In 2012 a cog ship was discovered in the river Ijssel near Kampen after having rested on the riverbed for more than 500 years! BBC, CNN and National Geographic were among the media channels who covered the event. This is the history that keeps the Hansa stories alive!
Talking about stories. The people below were all part of our guided tour and I have not earlier seen people talk so enthusiastically about their city. Ina Hup (top left) told us about her goosebumps when the cog replica sailed into the harbor for the very first time. She most certainly descents from a cog sailor!
The intensity of their stories and the love for their city makes these people unique. Revival of the storytellers I can tell you.
The historic center of Kampen offers 500 medieval monuments, including houses, gates and towers. Wherever you look you will be treated by lovely views and vistas. What about these lovely arches covering some of the Kampen alleys (picture below)? Houses were built on not so firm ground and these arches actually prevented the houses from collapsing. Interesting fact…
Impressed by Kampen already? You can (also) enjoy shopping (Kampen owns the longest shopping street in the Netherlands), watch ships pass by, have a local beer or just hang around and be marveled by history. But don’t forget to visit these two special places:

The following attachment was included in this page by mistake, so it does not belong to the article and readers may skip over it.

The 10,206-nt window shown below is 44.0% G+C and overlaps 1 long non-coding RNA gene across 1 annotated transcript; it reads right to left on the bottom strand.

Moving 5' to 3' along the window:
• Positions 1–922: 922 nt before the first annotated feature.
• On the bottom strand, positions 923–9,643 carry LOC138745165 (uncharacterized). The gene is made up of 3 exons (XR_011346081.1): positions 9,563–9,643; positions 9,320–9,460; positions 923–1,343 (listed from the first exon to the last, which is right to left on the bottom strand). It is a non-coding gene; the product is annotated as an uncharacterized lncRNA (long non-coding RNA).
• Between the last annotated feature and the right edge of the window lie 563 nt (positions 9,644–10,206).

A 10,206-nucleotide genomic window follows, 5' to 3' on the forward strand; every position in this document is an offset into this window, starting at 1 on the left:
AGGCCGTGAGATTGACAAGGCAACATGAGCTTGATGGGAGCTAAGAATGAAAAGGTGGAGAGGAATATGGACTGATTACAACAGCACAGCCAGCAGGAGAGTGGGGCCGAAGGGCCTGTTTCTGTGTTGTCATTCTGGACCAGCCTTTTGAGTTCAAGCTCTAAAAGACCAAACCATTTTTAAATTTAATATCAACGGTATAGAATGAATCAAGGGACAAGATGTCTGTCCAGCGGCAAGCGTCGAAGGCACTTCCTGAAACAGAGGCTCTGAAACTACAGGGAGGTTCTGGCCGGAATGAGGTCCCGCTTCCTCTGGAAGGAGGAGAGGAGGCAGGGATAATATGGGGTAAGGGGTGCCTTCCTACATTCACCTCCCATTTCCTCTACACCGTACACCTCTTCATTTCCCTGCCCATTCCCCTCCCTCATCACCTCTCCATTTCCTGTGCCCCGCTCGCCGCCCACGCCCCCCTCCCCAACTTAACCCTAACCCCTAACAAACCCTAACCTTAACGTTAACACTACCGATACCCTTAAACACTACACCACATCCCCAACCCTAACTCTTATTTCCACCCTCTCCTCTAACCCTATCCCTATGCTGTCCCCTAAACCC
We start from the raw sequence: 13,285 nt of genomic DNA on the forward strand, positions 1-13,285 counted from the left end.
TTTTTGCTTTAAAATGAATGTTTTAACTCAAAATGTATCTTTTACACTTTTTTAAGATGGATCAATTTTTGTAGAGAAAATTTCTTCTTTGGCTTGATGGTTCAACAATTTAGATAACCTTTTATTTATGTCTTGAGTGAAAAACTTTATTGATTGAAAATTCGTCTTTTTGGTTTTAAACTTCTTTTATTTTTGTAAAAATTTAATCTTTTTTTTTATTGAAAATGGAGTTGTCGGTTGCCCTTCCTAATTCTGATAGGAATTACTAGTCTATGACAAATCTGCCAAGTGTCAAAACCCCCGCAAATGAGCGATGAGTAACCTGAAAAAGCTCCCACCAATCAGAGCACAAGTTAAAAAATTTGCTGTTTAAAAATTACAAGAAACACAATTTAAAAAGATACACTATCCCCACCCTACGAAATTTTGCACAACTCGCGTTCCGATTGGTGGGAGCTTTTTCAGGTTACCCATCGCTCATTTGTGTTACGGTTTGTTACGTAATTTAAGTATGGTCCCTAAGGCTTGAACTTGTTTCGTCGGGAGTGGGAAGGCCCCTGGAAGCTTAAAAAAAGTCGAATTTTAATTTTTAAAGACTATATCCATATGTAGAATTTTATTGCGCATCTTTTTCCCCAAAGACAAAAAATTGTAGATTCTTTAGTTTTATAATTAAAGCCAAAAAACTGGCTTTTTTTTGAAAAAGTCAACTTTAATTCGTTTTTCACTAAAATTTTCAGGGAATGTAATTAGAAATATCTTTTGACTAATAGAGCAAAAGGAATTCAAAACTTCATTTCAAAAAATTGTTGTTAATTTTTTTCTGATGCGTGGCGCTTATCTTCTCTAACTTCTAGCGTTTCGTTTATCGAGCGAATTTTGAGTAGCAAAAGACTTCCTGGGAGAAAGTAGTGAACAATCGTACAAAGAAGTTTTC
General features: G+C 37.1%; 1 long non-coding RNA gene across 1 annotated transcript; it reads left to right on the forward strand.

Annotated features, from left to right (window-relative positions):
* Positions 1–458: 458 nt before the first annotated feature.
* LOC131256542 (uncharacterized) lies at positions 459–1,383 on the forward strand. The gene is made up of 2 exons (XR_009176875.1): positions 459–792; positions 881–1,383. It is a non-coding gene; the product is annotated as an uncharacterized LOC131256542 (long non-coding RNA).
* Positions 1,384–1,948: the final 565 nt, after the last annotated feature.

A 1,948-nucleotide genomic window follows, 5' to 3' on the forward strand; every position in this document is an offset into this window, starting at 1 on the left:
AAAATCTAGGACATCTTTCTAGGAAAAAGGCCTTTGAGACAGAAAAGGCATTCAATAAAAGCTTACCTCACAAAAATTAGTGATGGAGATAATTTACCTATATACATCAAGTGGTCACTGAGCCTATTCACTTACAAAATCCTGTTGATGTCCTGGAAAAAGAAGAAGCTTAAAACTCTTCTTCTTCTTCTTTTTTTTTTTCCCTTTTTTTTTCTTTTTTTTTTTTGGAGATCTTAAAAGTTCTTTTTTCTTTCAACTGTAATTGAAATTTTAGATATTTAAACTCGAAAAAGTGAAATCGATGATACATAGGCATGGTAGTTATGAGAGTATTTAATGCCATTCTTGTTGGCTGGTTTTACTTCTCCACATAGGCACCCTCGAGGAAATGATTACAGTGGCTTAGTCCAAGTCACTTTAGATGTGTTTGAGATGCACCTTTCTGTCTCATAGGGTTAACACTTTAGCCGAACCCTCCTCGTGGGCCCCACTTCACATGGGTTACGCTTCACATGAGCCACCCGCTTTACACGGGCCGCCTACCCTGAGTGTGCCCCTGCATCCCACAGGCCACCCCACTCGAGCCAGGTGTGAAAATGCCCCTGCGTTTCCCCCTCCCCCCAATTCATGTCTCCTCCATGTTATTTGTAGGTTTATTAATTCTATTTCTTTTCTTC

Kampen – The story of blacksmith Sven de Lang
This is an amazing story. This blacksmith workshop dates back to 1540. In those years the building housed the first blacksmith of Kampen. The building was almost demolished but luckily renovation started in 2000. The original blacksmith interior was completely restored; an unique place in Kampen! In 2006 Sven de Lang started his work as the local blacksmith, being the latest one in a long line of Kampen blacksmiths.
Kampen – Olifant: the story of the Dutch cigar factory
I am not kidding you: Kampen used to have over 20 cigar factories where 50% of Kampen residents worked in the tobacco industry. I for sure didn’t know that the Dutch were such fanatic cigar producers!